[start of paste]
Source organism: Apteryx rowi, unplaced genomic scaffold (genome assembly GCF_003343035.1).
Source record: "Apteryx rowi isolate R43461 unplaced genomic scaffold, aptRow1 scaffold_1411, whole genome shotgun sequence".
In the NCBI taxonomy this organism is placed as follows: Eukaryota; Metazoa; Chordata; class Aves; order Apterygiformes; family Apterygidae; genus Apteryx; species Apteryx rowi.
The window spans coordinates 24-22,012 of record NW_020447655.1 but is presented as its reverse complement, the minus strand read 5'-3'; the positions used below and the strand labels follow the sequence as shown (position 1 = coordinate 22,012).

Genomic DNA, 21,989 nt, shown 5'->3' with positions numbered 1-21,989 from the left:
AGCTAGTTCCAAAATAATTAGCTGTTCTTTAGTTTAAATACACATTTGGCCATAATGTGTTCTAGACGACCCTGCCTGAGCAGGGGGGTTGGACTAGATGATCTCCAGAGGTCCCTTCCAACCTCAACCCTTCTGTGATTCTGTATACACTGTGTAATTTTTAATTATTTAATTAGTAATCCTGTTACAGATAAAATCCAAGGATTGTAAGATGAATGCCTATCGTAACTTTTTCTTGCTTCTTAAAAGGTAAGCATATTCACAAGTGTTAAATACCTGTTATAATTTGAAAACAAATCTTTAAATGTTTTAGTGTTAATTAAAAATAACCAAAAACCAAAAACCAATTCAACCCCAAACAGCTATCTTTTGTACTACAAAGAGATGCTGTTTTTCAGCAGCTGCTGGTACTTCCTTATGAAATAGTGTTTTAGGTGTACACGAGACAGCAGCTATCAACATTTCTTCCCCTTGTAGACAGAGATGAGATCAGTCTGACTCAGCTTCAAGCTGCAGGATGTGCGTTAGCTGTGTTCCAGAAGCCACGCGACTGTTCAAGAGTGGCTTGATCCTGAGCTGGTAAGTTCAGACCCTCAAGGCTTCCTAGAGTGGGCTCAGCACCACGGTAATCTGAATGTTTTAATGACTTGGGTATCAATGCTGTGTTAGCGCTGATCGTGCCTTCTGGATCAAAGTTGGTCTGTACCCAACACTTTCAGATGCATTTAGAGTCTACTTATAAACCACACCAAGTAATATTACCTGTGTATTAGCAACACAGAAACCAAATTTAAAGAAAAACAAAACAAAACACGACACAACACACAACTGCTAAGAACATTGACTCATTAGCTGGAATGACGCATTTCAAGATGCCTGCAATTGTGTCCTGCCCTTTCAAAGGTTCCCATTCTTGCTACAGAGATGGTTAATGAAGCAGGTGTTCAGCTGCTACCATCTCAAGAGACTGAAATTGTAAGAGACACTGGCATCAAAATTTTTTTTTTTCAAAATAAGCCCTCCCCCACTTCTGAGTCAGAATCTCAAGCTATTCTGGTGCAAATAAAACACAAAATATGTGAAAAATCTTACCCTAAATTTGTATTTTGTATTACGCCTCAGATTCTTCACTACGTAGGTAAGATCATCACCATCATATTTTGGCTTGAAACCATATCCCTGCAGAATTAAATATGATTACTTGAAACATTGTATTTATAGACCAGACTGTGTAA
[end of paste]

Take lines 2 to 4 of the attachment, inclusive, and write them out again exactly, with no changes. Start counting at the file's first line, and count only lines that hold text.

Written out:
Source record: "Apteryx rowi isolate R43461 unplaced genomic scaffold, aptRow1 scaffold_1411, whole genome shotgun sequence".
In the NCBI taxonomy this organism is placed as follows: Eukaryota; Metazoa; Chordata; class Aves; order Apterygiformes; family Apterygidae; genus Apteryx; species Apteryx rowi.
The window spans coordinates 24-22,012 of record NW_020447655.1 but is presented as its reverse complement, the minus strand read 5'-3'; the positions used below and the strand labels follow the sequence as shown (position 1 = coordinate 22,012).